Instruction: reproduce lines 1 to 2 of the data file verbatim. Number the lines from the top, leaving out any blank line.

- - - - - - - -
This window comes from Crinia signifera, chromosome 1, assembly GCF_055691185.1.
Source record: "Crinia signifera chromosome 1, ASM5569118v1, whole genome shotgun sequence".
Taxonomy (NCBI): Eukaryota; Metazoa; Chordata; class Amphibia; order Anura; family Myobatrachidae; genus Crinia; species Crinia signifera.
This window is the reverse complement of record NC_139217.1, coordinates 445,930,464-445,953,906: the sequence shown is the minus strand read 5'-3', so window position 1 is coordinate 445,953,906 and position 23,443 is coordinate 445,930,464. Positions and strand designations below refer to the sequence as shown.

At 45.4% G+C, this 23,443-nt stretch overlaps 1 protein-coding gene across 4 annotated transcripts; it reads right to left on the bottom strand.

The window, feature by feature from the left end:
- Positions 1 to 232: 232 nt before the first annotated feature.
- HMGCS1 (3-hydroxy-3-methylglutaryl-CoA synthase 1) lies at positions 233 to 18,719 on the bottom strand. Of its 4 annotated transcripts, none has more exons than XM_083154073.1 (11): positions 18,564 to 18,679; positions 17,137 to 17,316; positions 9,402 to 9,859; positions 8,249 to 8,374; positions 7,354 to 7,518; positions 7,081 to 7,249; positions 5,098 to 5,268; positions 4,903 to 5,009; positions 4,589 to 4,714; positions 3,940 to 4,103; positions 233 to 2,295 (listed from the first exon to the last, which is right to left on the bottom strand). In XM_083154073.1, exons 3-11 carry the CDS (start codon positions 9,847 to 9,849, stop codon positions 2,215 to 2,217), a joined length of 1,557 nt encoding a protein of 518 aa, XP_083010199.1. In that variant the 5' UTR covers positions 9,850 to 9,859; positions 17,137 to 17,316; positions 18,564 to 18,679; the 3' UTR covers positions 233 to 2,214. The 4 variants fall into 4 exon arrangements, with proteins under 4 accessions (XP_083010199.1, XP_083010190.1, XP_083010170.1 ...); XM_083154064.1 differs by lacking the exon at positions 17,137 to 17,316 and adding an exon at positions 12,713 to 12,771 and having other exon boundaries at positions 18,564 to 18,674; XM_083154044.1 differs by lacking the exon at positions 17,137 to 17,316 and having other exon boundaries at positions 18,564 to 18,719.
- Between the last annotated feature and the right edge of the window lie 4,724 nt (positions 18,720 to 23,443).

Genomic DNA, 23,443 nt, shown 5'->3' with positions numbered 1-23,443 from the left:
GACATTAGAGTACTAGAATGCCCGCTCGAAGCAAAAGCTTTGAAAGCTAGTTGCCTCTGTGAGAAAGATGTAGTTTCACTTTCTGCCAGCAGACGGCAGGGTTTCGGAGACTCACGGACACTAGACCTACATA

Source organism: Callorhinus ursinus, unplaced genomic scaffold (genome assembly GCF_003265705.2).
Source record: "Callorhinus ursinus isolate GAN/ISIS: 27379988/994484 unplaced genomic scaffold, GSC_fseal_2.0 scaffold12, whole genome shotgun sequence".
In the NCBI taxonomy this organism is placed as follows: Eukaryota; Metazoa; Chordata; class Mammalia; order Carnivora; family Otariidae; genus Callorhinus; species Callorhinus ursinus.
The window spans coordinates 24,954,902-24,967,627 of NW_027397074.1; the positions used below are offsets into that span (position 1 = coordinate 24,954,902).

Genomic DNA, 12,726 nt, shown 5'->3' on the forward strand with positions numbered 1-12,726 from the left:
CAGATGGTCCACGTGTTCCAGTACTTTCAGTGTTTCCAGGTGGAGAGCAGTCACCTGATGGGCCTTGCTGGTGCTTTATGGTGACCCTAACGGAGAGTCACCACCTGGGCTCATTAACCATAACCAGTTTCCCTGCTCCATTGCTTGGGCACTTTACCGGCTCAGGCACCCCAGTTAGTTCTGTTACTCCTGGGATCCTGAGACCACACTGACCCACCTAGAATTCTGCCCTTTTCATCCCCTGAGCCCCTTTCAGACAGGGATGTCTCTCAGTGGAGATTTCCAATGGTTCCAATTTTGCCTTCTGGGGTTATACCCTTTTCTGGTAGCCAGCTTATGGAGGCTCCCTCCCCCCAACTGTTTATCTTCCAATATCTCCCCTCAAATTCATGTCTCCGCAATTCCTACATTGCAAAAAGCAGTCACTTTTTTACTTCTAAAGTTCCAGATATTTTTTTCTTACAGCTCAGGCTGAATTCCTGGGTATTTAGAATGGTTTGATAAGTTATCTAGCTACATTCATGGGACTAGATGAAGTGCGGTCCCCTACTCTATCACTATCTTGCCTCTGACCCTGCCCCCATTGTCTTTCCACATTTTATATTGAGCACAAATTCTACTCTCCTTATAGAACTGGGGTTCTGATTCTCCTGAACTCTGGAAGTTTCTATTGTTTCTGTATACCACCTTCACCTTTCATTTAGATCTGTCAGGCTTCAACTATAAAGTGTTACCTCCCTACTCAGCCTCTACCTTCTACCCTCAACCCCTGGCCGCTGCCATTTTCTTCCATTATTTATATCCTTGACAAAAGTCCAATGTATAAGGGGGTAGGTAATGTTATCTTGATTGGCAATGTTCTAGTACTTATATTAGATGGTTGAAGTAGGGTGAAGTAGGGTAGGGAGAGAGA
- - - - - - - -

This window comes from Crinia signifera, chromosome 1, assembly GCF_055691185.1.
Source record: "Crinia signifera chromosome 1, ASM5569118v1, whole genome shotgun sequence".